Is this an UFO

In the middle of a romantic tango suddenly a glaring light cuts through the night

In the middle of a romantic tango suddenly a glaring light cuts through the night

Is this a UFO?

A tango party birthday surprise

Finally we are getting some rest, sitting on our terrace overlooking the surrounding hills. Most of our guests have arrived and linger around enjoying a drink or some of the culinary delicacies that Annette, my wife, and our friend Christina have prepared for the buffet.

It is mid August and though the sun is hovering already deep down over distant Monte Amiata, the heat makes everybody feel very relaxed. Or should I say drowsy?

Nobody seems eager to move more than necessary.

Today is my fortieth birthday and we have invited all our friends. Germans and Swiss who run organic farms in the neighbourhood, some people from Castel Rigone, our neighbours who share with us the same gravel road and a lot of tango dancers from Perugia.

A lot of organizing, decorating and cooking, though I have to admit that most of it has been done by Annette, who wanted to spare me from work on my special day.

The scenery changes after the sun´s last golden glow has vanished behind the hills.

We light the torches in the garden. Music starts to fill the air, mainly Tango Argentino we like most but also Salsa, Swing and Italian evergreens.

Everybody comes to life again. The chatting gets louder. Wine glasses are ringing. Somebody is bringing out a humorous toast, making our whole company shake with laughter. The first couples start dancing…

In the midst of a romantic tango all at a sudden we are bathed in glaring light.

What the hell is that? Two enormous lights at the entrance to our property cut through the dark.

Is this an UFO? Do we end up in a Spielberg movie tonight?

Taking ourselves a heart we approach the lights and come upon a group of profoundly shaken, terrorized Italians, mainly women in their very late forties, unable to speak (which is a rare if not impossible thing among Italians), staggering downhill towards our terrace.

Drawing nearer to the lights we don´t trust our eyes.

Outside our gateway, stuck up in the narrow gravel road, we see the bulky shade of a seventy seater overland travel coach.

This very moment I remember. Some days ago one of our tango friends, a nice italian lady, owner of a travel agency, had called and asked whether we´d still organize tango balls at Passignano.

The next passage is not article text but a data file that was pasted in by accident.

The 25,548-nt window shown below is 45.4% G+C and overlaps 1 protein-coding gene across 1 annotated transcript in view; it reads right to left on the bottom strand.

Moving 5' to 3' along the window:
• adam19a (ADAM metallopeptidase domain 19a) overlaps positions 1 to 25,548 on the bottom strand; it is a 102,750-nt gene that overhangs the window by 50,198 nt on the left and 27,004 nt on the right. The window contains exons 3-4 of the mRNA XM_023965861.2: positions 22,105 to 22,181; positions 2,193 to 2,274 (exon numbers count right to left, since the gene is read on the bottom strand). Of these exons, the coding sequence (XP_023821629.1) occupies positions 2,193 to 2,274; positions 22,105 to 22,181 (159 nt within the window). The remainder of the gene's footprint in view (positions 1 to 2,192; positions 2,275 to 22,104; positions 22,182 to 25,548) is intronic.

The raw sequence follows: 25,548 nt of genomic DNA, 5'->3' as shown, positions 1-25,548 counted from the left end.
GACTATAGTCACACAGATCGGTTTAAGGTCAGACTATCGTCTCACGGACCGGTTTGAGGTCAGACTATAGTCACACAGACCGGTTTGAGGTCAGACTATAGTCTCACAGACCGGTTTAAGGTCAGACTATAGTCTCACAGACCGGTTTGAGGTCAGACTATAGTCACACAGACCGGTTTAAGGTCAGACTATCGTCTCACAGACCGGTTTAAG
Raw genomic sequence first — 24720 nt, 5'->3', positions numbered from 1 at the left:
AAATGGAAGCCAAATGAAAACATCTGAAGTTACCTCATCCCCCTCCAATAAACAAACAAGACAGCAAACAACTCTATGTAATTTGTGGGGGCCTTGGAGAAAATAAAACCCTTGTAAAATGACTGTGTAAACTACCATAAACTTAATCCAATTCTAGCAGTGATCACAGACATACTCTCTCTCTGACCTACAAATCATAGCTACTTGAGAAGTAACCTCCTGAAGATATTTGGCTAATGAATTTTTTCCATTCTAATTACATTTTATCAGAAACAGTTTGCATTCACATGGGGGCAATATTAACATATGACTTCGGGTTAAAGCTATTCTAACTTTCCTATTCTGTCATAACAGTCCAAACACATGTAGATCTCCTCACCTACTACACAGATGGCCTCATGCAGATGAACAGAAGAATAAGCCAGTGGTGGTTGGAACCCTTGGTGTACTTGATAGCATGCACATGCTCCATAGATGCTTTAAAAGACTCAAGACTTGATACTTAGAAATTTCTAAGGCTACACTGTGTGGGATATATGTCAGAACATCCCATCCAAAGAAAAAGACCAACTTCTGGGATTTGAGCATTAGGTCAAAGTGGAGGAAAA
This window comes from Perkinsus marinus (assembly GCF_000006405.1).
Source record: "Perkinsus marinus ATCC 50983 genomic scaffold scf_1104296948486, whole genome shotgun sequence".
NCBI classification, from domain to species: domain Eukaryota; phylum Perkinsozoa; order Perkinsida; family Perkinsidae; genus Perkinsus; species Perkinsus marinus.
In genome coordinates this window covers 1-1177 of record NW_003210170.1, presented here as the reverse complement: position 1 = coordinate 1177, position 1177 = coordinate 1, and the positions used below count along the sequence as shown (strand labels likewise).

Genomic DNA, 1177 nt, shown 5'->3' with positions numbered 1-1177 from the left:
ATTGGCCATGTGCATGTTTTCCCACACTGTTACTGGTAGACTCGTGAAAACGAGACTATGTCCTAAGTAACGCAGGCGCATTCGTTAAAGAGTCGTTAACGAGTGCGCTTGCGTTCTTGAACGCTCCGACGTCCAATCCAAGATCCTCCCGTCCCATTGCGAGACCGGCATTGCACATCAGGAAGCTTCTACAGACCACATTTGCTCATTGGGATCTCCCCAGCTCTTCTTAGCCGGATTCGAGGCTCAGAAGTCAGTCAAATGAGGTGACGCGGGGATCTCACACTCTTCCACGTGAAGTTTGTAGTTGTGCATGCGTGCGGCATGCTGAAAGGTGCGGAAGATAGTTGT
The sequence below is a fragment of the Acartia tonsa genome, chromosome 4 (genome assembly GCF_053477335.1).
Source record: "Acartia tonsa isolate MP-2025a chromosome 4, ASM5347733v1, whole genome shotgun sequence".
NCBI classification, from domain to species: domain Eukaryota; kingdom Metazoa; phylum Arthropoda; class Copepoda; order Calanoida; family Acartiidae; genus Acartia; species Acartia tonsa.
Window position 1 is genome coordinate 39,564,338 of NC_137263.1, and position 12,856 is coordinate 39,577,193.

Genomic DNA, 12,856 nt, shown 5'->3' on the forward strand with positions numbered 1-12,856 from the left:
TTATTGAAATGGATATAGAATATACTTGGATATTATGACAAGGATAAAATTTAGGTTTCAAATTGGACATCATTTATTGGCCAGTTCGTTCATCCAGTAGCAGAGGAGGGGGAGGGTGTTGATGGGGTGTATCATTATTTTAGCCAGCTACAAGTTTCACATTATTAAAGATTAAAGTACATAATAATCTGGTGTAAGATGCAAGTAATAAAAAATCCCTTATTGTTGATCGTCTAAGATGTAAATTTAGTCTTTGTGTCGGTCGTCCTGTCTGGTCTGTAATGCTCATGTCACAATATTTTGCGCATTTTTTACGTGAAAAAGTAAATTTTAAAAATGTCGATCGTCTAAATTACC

She had a group of single travellers to care for and wanted to offer them something really special. She had been to our house for dance parties several times and obviously thought it was something special…

Of course I had invited her too, according to the typical italian saying “Se siamo in tanti, è piu bello.” – More people we are, the nicer it is.

I had never imagined though, that anybody would have the crazy idea to come to our place with an extra long overland bus, since our road though fairly well maintained, is narrow and very curvy. I really wonder, how they were able to get that far.

What to do now? Our company at once drops back to their traditional roles. Our ladies, each of them a Florence Nightingale, care for the stranded travelers, giving them wine, food and encouraging words.

Most of the men are up at the bus not sparing with good hints. Finally, with united forces we manage to make the bus turn on the bordering meadow. Fortunately during this time of the year the earth is dry and baked hard by the sun.

In the meantime our new guests have recovered a little and some of them are even trying to do their first tango steps. Their travel guide, all excited, is assuring me several times that the driver had told her he knew the zone and would have no problems, begging thousand times pardon for causing us trouble and damaging our road. Then she is off again, comforting her clients. I try to stay serious, but really can´t hide a laugh.

Half an hour later most of our single travellers are anxious to leave again. They like our place but they are frightened to death at the thought of riding back two kilometers of nightly gravelroad in their bus.

In the end the bus sets off without passengers. Some of our friends bring the members of the travel group to the security of the asphalt road in their cars. Some last thanks and greetings and our surprise guests are gone.

We all pity them, as there is still a whole night of fun and dancing ahead.

About Wolfgang Sandt

Mostly nice, patient, humorous, ecoconscious, good tango dancer and tango teacher
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